Getting to know my brother

Spiritual Mountains (No.742), 2011, 70 x 38", ink & color on paper ( Finger Painting)

This journey started shortly after my brother’s death. While cataloging his paintings, his different styles and evolvement began to emerge. I was already infatuated. But, what was the thinking behind these works? How did they evolve? I had all the questions but none of the answers.

A year later, the decision of doing a retrospective exhibition was made. I had secured the venue and a wonderful curator. I was now embarking on a project I had no experience in. The stress level was going up. I began to think about the biography for the exhibition catalog and I started my research. My brother did not keep any records nor wrote about his work. He did have scattered notes here and there. They were mostly random thoughts, conversations with himself but a few did relate to his art. There were other clues amongst his belongings, his past exhibition catalogs and old newspaper clippings of interviews. Like a detective, I began to piece together all the clues.

Zen philosophy was always important to Wesley. In his notes, he talked about enlightenment. He also referred to his landscape paintings as Zen landscapes. But I did not quite grasp what all that meant. To manage my stress better, I took up transcendental meditation (TM). Shortly afterwards, I began to feel the benefits. I was calmer and less irritable. My sixth chakra ( the eye) got much stronger. I seemed to be more insightful. I revisited some of these notes that I did not quite understand. As if a different channel in my brain had opened up, I suddenly understood what my brother was talking about! It was such a joyful and exciting moment for me. Not only did I get it, I had just started on the same path! We would have had so much to talk about.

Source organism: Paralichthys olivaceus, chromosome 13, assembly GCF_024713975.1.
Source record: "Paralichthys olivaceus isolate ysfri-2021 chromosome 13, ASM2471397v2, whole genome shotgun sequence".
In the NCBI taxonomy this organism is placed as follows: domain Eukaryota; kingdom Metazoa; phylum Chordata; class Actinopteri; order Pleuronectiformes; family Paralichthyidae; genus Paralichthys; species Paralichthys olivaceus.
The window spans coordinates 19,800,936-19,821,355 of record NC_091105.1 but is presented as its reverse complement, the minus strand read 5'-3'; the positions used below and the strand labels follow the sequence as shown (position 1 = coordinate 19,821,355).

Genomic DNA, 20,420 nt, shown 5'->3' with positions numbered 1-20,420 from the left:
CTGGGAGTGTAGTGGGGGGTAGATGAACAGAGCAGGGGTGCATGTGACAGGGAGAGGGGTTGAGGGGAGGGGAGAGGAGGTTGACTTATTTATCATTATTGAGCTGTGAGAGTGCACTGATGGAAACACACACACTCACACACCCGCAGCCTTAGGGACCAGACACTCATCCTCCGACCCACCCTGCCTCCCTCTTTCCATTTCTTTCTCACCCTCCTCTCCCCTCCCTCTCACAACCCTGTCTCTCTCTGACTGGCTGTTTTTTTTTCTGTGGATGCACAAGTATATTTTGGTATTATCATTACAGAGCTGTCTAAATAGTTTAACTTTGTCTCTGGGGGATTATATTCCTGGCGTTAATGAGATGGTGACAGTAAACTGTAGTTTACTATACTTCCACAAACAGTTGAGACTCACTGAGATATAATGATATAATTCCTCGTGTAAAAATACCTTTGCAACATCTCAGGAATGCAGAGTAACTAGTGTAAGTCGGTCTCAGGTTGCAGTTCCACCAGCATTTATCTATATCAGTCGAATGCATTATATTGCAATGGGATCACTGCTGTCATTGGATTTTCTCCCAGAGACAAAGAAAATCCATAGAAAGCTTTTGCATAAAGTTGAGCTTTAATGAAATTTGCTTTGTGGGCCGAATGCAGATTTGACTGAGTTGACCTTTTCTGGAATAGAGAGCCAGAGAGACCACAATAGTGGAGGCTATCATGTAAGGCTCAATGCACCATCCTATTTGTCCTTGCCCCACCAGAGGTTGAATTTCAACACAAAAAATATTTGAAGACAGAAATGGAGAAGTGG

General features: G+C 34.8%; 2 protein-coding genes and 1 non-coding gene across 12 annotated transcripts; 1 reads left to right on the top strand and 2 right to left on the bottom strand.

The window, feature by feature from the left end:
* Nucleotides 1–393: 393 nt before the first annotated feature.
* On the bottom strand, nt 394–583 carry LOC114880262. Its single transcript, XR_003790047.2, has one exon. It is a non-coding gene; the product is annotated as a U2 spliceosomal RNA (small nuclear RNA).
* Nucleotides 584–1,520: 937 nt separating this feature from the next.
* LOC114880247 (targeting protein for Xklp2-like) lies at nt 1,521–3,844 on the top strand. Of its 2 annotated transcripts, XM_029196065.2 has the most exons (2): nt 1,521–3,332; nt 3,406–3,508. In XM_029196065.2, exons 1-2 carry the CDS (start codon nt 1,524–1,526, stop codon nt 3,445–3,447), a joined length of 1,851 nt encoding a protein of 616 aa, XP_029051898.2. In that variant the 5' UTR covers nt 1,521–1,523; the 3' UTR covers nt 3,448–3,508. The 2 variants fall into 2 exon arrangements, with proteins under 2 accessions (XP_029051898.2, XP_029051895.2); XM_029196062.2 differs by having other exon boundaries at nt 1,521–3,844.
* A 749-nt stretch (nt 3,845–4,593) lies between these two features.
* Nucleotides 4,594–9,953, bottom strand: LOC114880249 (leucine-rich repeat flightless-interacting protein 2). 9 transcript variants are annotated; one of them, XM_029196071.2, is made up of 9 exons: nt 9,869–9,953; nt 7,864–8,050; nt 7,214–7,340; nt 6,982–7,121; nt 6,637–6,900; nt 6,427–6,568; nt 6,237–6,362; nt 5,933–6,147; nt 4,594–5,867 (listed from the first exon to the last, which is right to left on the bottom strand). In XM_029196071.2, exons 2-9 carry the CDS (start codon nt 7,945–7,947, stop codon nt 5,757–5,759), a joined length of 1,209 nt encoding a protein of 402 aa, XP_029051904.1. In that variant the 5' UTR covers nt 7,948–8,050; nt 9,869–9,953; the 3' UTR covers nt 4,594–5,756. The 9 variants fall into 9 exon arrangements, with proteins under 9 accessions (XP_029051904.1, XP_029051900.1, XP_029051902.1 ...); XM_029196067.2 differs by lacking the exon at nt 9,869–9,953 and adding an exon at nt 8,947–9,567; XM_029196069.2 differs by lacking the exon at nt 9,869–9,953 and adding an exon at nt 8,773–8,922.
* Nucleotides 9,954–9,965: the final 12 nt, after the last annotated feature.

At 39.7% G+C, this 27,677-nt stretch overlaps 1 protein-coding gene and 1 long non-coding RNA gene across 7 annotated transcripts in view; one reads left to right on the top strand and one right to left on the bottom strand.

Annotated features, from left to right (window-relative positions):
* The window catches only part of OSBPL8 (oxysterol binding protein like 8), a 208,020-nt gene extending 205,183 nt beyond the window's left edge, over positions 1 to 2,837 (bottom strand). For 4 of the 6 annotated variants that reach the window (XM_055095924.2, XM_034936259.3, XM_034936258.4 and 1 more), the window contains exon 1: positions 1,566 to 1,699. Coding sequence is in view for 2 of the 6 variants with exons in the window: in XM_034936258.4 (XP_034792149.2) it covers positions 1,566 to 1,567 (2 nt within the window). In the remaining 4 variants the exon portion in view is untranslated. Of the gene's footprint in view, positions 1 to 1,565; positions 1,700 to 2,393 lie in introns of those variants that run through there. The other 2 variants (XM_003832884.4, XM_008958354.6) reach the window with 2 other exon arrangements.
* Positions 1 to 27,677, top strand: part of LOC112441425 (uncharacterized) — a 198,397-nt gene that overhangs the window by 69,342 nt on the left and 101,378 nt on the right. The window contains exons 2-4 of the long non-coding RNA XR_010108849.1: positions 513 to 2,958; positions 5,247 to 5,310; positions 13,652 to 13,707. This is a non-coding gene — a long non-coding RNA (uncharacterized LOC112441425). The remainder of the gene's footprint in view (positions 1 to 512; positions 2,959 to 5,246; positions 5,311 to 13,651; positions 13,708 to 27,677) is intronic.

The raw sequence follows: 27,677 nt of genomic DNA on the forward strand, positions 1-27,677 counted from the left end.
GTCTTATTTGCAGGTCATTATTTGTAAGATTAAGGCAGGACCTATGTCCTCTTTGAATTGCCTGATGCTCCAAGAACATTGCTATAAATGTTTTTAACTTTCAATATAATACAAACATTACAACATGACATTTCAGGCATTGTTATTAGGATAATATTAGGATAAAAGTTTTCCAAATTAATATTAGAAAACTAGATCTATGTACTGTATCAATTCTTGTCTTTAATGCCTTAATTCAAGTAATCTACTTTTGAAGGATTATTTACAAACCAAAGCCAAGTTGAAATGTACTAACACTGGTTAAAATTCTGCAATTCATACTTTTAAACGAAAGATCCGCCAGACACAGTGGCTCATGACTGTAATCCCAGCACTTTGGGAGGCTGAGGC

Wesley understood that to elevate his art to a higher level, he must transcend himself from within. This was what he worked on. The life of the spirit was essential to his quest and that was what painting from the heart meant to him. He recognized that art and religion shared a deep connection. For his spiritual quest, he explored both buddhist and Christian faiths.

Both splashed ink and finger painting are about fluidity and spontaneity. When Wesley painted, he would do it in one breath. There was no pre-planning, no drafts, no coming back to it later. The image would come to him and he just let it flow out onto the paper. I believe painting was a form of meditation to him. He would be in the zone, completely immersed and not aware of his surrounding.

In a note, written when Wesley was in his middle age, he wrote:

All these years, I have never stopped creating, working every day and dedicating myself to the arts and study of Zen so I can create landscapes from a pure, unified state of mind. “Flowing from a world beyond” best describes the origin of my landscape and Zen paintings”

With a better understanding, I began to look beyond the surface and began to feel the spirit behind my brother’s work. I can now clearly see his movements and feel his energy. His paintings have become alive to me. I still have questions and I am sure in time, I will have more answers. But for now, I am content and happy that I got to know my brother better through his work.

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